Cave Carson Has A Cybernetic Eye #1

by H├ęctor A on October 19, 2016

Writers: Gerard Way and Jon Rivera
Art: Michael Avon Oeming
Interior Colors: Nick Filardi
Letters: Clem Robins
Publisher: DC


The launch of Young Animal has brought some fantastically weird books and Cave Carson is no exception. While the first two books to be launched draw heavily on two Vertigo titles from the 90s, Cave Carson harkens back even further, its titular character being a DC Silver Age creatiom that has only appeared sporadically since the 80s. Like Shade, the Changing Man or Morrison's Doom Patrol this first issue reads like a reinvention of the character, like the rest of the Young Animal line and like the original Vertigo line it still uses DC's continuity but it distances itself from the tropes of DC's bread and butter, the superhero genre.


The clearer emotional core of this book sets it apart. Cave is dealing with his relationship to his daughter and his work in the aftermath of his wife's death. The other books were personally more relatable but they were also more ambiguous. The structure of this issue isn't as nconventional as Way's other title and it doesn't deal in themes as esoteric as Shade. The plot here is easier to follow than it was on Way's Doom Patrol or on Shade, the Changing Girl.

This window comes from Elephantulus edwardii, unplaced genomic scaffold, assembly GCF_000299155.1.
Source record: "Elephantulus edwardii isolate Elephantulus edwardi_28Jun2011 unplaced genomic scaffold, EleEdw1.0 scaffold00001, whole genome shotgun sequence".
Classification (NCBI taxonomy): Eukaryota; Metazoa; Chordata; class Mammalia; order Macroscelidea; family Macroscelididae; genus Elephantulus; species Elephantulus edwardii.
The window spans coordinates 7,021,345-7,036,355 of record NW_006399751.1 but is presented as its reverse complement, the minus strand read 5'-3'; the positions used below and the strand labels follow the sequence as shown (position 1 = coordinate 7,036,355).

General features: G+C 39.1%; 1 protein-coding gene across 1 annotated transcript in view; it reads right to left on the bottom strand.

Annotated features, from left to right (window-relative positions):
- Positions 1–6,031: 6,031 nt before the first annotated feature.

It is a welcome change of pace. So far, all of these books are different while having a similar spirit, the different styles that they've shown on the handful of issues released so far keeps me interested on all of their titles and based on what we've seen. they've done a great job on maintaing the quality of their books.


Cave Carson #1 features some Michael Avon Oeming's finest work. I think being detached from the superhero genre really benefits his art. With a quieter setting, the exaggerated expresiveness of his characters really stands out. Filardi's coloring really brings some of the Oeming's more psychedelic scenes to life and Clem Robins is simply put the best letterer The back-up story written and drawn by Tom Scioli reads a bit like a non-sequitur but it has lovely art and a really charming sense of humour.


Without the option to draw on and allude to a Vertigo title, Gerard Way and Jon Rivera tell a more orthodox story. However, Cave Carson #1 still feels bizarre and inventive like the rest of the Young Animal line, while also maintaining the quality in art, coloring and lettering seen in Shade and Doom Patrol.

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